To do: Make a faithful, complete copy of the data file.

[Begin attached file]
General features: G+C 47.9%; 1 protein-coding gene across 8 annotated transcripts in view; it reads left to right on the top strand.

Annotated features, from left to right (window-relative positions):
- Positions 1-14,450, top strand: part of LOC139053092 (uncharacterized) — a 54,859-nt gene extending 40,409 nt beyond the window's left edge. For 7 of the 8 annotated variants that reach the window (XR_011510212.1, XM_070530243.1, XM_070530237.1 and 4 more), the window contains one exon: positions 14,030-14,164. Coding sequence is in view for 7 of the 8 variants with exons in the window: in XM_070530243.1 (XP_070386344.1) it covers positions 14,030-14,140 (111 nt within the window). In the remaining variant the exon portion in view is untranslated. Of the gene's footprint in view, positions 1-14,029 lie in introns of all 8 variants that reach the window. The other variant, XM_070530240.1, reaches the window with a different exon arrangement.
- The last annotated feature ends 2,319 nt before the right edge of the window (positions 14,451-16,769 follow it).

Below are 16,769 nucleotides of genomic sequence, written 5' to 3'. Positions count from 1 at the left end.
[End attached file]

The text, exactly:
General features: G+C 47.9%; 1 protein-coding gene across 8 annotated transcripts in view; it reads left to right on the top strand.

Annotated features, from left to right (window-relative positions):
- Positions 1-14,450, top strand: part of LOC139053092 (uncharacterized) — a 54,859-nt gene extending 40,409 nt beyond the window's left edge. For 7 of the 8 annotated variants that reach the window (XR_011510212.1, XM_070530243.1, XM_070530237.1 and 4 more), the window contains one exon: positions 14,030-14,164. Coding sequence is in view for 7 of the 8 variants with exons in the window: in XM_070530243.1 (XP_070386344.1) it covers positions 14,030-14,140 (111 nt within the window). In the remaining variant the exon portion in view is untranslated. Of the gene's footprint in view, positions 1-14,029 lie in introns of all 8 variants that reach the window. The other variant, XM_070530240.1, reaches the window with a different exon arrangement.
- The last annotated feature ends 2,319 nt before the right edge of the window (positions 14,451-16,769 follow it).

Below are 16,769 nucleotides of genomic sequence, written 5' to 3'. Positions count from 1 at the left end.